When it comes to how societies remember these increasingly distant dreams and catastrophes, we often think of history books, archives, documentaries, or memorials carved from stone. But in Time’s Echo, the award-winning critic and cultural historian Jeremy Eichler makes a passionate and revelatory case for the power of music as culture’s memory, an art form uniquely capable of carrying forward meaning from the past.
With a critic’s ear, a scholar’s erudition, and a novelist’s eye for detail, Eichler shows how four towering composers—Richard Strauss, Arnold Schoenberg, Dmitri Shostakovich, and Benjamin Britten—lived through the era of the Second World War and the Holocaust and later transformed their experiences into deeply moving, transcendent works of music, scores that echo lost time.
Summoning the supporting testimony of writers, poets, philosophers, musicians, and everyday citizens, Eichler reveals how the essence of an entire epoch has been inscribed in these sounds and stories. Along the way, he visits key locations central to the music’s creation, from the ruins of Coventry Cathedral to the site of the Babi Yar ravine in Kyiv.
Time’s Echo is not just a book about music; it’s a call to reevaluate how we perceive and remember history. Eichler challenges readers to listen deeply, to uncover the layers of meaning within the notes, and to recognize the profound resonances of an era inscribed in the melodies and harmonies. As the collective memory of the Second World War fades, this book emerges as a poignant reminder of the enduring promise of art and how it enriches our understanding of the past. It is a compelling and compassionate exploration that invites readers to embrace the echoes of history embedded in the timeless strains of music.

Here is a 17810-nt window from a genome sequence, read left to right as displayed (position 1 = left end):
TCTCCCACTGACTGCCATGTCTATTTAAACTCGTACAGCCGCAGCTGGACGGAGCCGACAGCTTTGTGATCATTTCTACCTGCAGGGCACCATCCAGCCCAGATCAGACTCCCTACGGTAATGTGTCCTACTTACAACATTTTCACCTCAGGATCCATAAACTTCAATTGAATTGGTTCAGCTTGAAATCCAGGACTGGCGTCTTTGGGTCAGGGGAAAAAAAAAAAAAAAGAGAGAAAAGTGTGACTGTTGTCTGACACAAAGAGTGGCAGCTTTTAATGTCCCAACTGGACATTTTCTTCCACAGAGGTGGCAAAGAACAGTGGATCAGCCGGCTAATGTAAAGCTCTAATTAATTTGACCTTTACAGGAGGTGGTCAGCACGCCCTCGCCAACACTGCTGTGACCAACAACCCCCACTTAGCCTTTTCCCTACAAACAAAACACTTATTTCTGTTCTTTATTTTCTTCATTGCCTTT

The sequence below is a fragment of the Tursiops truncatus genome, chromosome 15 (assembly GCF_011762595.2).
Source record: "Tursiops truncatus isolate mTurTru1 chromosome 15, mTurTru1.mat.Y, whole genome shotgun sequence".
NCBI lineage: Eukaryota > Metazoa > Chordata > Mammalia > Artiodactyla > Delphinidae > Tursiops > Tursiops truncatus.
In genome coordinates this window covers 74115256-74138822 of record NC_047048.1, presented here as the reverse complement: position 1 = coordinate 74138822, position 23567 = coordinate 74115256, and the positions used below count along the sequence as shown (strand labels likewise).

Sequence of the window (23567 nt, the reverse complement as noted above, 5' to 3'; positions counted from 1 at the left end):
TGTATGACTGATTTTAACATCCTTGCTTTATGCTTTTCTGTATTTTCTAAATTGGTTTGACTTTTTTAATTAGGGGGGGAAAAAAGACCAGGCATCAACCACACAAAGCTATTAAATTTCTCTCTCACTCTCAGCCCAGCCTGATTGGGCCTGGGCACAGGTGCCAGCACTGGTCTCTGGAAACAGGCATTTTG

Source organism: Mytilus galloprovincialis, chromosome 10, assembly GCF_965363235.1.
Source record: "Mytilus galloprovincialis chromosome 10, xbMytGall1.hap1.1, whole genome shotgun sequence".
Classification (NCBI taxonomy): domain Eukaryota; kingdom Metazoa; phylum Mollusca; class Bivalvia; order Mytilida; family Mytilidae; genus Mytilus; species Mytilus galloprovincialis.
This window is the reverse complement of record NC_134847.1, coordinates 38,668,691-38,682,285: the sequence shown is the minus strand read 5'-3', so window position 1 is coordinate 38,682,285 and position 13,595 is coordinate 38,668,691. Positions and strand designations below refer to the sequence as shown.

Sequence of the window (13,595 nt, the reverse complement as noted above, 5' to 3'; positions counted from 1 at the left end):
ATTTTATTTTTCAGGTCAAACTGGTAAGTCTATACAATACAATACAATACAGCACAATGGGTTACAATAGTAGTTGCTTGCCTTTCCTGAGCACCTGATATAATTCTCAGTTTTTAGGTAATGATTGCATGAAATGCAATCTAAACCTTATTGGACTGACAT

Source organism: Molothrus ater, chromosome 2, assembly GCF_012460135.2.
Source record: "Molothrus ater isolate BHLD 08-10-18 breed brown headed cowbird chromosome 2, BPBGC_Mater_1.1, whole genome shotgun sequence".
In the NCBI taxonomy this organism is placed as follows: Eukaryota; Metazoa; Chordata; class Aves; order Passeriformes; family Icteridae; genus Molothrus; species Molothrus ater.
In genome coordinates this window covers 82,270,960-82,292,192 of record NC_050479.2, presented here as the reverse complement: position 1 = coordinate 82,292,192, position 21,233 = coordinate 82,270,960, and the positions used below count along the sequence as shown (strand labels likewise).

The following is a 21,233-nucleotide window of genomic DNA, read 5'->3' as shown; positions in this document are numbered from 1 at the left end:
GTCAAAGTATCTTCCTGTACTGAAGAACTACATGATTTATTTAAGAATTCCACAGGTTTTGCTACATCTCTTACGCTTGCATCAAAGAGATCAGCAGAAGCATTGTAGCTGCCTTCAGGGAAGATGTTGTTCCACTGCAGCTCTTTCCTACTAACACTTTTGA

“We were stunned by [Time’s Echo’s] profundity, its masterful structure, its beautiful shimmering sentences. It is evidently a life’s work, a labor of love, and a testimony to the pain of war. It has an utterly unique voice, and it warrants being classed as a masterpiece of nonfiction writing.”—Shortlist citation, Jury of the Baillie Gifford Prize
We are sorry that this post was not useful for you!
Let us improve this post!
Tell us how we can improve this post?